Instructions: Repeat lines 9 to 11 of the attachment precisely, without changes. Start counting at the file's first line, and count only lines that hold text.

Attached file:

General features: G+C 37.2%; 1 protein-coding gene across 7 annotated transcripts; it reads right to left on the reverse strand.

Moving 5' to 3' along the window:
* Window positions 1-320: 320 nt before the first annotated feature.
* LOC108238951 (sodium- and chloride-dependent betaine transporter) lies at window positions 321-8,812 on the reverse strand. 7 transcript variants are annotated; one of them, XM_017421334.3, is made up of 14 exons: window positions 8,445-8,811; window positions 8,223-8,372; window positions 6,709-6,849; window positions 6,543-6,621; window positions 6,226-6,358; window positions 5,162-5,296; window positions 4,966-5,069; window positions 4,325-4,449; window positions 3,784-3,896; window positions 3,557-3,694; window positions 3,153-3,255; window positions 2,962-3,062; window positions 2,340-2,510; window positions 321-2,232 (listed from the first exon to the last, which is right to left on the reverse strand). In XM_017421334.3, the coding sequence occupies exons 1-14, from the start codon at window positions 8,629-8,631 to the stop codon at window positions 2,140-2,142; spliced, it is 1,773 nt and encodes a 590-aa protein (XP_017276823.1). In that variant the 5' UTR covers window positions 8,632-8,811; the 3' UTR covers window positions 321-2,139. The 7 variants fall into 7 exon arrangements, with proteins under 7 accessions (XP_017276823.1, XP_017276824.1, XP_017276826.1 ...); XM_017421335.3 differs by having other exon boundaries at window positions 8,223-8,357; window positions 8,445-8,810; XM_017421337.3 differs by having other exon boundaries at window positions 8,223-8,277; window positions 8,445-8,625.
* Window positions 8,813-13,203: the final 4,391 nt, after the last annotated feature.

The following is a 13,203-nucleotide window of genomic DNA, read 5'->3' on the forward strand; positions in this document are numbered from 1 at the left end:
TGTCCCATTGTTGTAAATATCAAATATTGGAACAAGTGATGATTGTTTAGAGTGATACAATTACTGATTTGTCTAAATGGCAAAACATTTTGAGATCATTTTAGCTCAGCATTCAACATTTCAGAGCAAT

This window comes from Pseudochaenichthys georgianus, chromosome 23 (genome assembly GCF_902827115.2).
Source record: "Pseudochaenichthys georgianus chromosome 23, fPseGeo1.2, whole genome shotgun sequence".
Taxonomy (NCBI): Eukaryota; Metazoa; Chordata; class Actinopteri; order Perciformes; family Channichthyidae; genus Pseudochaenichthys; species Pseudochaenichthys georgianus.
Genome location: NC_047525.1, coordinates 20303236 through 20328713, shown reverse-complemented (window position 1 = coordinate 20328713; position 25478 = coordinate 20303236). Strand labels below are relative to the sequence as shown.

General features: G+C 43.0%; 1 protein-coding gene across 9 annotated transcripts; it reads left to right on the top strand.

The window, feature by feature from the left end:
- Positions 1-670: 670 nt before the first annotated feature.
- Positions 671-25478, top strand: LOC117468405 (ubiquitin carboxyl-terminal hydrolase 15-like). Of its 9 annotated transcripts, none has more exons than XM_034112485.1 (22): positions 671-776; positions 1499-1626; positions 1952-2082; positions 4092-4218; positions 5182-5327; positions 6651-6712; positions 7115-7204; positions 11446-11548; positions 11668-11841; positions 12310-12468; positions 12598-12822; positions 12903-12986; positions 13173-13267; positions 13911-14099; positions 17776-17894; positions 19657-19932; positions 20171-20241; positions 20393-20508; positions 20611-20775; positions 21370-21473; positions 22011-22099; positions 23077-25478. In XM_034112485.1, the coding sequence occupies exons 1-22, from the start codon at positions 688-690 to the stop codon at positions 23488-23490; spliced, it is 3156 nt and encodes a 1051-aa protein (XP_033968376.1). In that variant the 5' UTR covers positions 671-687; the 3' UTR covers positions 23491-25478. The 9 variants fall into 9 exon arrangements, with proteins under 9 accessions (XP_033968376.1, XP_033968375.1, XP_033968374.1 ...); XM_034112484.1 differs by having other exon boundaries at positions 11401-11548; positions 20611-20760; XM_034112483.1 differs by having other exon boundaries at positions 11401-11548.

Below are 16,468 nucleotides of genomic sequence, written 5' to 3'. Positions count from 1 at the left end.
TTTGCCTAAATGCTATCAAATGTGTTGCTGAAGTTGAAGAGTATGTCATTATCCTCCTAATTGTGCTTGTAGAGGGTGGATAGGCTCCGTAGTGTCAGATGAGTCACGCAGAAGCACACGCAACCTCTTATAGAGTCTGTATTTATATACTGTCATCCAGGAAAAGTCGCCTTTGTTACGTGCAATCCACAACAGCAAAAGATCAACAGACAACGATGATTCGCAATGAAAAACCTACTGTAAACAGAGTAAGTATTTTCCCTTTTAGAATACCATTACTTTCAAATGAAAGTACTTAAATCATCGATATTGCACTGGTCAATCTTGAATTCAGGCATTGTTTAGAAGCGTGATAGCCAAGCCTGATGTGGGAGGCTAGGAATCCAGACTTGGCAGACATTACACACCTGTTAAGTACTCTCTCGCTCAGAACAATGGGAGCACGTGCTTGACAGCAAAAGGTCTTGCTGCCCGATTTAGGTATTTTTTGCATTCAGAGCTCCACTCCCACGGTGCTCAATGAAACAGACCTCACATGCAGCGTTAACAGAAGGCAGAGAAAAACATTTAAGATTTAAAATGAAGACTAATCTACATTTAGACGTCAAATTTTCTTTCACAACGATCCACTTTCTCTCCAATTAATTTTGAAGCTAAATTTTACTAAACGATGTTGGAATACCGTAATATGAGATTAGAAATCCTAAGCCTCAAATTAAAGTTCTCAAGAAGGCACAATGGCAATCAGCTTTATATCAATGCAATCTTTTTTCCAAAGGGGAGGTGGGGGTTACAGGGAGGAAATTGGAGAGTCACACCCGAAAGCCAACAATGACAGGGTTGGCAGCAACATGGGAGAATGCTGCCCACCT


Source record: "Pseudochaenichthys georgianus chromosome 23, fPseGeo1.2, whole genome shotgun sequence".
Taxonomy (NCBI): Eukaryota; Metazoa; Chordata; class Actinopteri; order Perciformes; family Channichthyidae; genus Pseudochaenichthys; species Pseudochaenichthys georgianus.
Genome location: NC_047525.1, coordinates 20303236 through 20328713, shown reverse-complemented (window position 1 = coordinate 20328713; position 25478 = coordinate 20303236). Strand labels below are relative to the sequence as shown.